1 mins
Testing and Analysis of a Simplified Nonlinear Horizontal Stabilator of an Aircraft
Nichoas Stathopoulos, Viresh Wickramasinghe, Devon Downes
Abstract: The horizontal stabilator (H-Stab) of a fighter aircraft develops significant freeplay as the control surface mechanism ages. Modal tests on a simplified model of a H-Stab structure have been performed to investigate the nonlinear dynamic behavior of the spindle and bushing interface related to varied levels of wear. Extensive testing on this simplified model successfully revealed the critical changes in its dynamic properties. The H-Stab structure was represented by a rectangular aluminum block (labeled exciter plate), attached to a steel rod as a spindle fixed to a mast. A set of bushings with varying diameters was used at the inner edge of the plate to simulate different levels of freeplay, which was controlled in the order of 0.034° to be comparable with MIL-A-8870 standard. Steel bushings were fabricated that represent three freeplay cases, the tight fit, nominal tolerance, and double tolerance. The modal parameters of the first three modes of the structure were identified in three test configurations, and each configuration involved testing using two excitation loadings, namely burst random and swept sinusoid input. Each load type included several input levels. Comparing modal frequencies and damping ratios revealed that the spindle and bushing interface demonstrated nonlinear dynamic behavior. Relative to the tight fitting bushing, the nominal tolerance case experienced a frequency reduction of between 4 to 17 % in the first three modes, while the damping ratio, moved from 0.99% to 1.56% for the first mode. The double tolerance case exhibited frequency reductions of between 1 to 17%, while the damping ratio increased from the original value of 0.99% to 1.72%. In summary, with the spindle freeplay within the range of MIL-A-8870 standard, the modal frequencies of the H-Stab major modes decreased with increased spindle freeplay and increased input load levels, while the damping ratio increased with increased spindle freeplay and increased input load levels. These results indicate that tracking the modal parameters of the H-Stab during the aircraft’s service may be a promising approach in determining when the structure has undergone excessive wear.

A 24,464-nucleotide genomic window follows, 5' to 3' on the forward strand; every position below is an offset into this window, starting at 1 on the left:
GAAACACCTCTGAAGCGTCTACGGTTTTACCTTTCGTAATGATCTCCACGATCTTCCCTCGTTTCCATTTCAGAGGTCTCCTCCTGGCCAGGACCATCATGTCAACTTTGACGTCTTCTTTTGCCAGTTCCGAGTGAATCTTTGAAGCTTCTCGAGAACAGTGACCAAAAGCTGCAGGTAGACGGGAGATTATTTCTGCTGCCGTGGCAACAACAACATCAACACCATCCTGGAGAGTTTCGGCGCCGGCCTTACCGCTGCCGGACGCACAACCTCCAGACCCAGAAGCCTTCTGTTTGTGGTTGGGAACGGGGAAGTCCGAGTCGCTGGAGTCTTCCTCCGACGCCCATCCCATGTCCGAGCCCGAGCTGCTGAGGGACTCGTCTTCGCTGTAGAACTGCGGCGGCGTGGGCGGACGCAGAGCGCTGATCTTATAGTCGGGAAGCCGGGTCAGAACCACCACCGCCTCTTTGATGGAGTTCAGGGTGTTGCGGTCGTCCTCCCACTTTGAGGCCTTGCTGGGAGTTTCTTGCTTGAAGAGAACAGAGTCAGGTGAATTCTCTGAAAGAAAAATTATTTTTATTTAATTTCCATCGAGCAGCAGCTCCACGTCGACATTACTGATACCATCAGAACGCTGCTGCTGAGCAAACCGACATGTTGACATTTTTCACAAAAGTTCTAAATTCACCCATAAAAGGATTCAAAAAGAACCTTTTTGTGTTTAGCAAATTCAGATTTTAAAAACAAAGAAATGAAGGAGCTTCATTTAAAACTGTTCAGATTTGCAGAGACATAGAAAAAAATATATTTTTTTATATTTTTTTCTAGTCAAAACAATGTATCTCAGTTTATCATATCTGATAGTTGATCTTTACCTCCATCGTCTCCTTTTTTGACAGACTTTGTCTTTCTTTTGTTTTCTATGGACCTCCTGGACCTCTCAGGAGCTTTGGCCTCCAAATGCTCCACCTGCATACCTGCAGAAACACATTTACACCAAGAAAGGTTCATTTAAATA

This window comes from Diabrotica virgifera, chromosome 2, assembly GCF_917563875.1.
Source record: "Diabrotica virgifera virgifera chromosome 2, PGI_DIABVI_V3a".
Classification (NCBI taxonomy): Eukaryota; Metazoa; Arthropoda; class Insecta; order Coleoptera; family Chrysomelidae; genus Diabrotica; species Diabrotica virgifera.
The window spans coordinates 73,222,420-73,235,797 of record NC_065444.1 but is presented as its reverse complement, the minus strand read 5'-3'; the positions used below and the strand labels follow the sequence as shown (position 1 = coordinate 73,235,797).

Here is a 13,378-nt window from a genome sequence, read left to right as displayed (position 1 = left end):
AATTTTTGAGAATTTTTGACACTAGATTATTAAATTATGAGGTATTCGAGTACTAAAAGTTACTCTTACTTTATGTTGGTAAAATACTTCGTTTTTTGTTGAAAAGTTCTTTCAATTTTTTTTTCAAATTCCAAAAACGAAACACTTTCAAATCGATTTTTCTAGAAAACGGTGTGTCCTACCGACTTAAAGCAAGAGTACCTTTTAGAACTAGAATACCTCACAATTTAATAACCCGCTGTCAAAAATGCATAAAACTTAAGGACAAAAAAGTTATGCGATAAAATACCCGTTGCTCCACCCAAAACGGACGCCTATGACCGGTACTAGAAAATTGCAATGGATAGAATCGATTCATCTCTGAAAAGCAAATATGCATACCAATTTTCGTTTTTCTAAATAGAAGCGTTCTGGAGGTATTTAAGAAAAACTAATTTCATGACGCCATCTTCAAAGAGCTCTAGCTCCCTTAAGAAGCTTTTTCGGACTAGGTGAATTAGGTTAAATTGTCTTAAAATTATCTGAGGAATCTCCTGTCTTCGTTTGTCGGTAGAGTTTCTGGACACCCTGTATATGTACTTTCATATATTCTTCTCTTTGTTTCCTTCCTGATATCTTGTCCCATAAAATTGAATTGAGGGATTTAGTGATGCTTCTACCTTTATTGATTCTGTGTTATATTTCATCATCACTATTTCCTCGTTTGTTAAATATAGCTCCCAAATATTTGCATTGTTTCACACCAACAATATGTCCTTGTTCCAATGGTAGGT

1 mins
Reduced order modeling analysis for flexible wing using a co-rotational beam element
Yali Shao, Changchuan Xie, Chao An, Duoyao Zhang, Yuhui Zhang